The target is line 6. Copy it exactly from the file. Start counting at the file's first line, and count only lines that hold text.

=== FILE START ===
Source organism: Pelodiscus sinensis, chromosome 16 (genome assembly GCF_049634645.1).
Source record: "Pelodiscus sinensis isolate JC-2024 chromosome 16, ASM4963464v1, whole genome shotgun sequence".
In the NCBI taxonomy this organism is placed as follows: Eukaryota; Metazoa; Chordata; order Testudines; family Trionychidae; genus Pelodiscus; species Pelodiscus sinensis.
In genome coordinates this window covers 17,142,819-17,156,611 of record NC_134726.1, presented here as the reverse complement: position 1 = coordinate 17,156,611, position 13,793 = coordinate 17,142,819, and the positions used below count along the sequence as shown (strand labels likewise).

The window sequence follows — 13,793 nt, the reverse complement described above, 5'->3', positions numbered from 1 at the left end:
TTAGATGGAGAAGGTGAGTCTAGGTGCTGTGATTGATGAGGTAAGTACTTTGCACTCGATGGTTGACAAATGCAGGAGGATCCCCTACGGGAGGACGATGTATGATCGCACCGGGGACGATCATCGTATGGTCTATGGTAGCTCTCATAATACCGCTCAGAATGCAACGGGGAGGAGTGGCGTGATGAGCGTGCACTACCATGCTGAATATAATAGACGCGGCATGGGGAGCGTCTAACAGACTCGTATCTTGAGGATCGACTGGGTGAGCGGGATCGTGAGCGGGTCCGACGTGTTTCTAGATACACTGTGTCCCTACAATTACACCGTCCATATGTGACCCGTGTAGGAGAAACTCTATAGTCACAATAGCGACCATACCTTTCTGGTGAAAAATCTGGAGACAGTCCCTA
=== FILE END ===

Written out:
TTAGATGGAGAAGGTGAGTCTAGGTGCTGTGATTGATGAGGTAAGTACTTTGCACTCGATGGTTGACAAATGCAGGAGGATCCCCTACGGGAGGACGATGTATGATCGCACCGGGGACGATCATCGTATGGTCTATGGTAGCTCTCATAATACCGCTCAGAATGCAACGGGGAGGAGTGGCGTGATGAGCGTGCACTACCATGCTGAATATAATAGACGCGGCATGGGGAGCGTCTAACAGACTCGTATCTTGAGGATCGACTGGGTGAGCGGGATCGTGAGCGGGTCCGACGTGTTTCTAGATACACTGTGTCCCTACAATTACACCGTCCATATGTGACCCGTGTAGGAGAAACTCTATAGTCACAATAGCGACCATACCTTTCTGGTGAAAAATCTGGAGACAGTCCCTA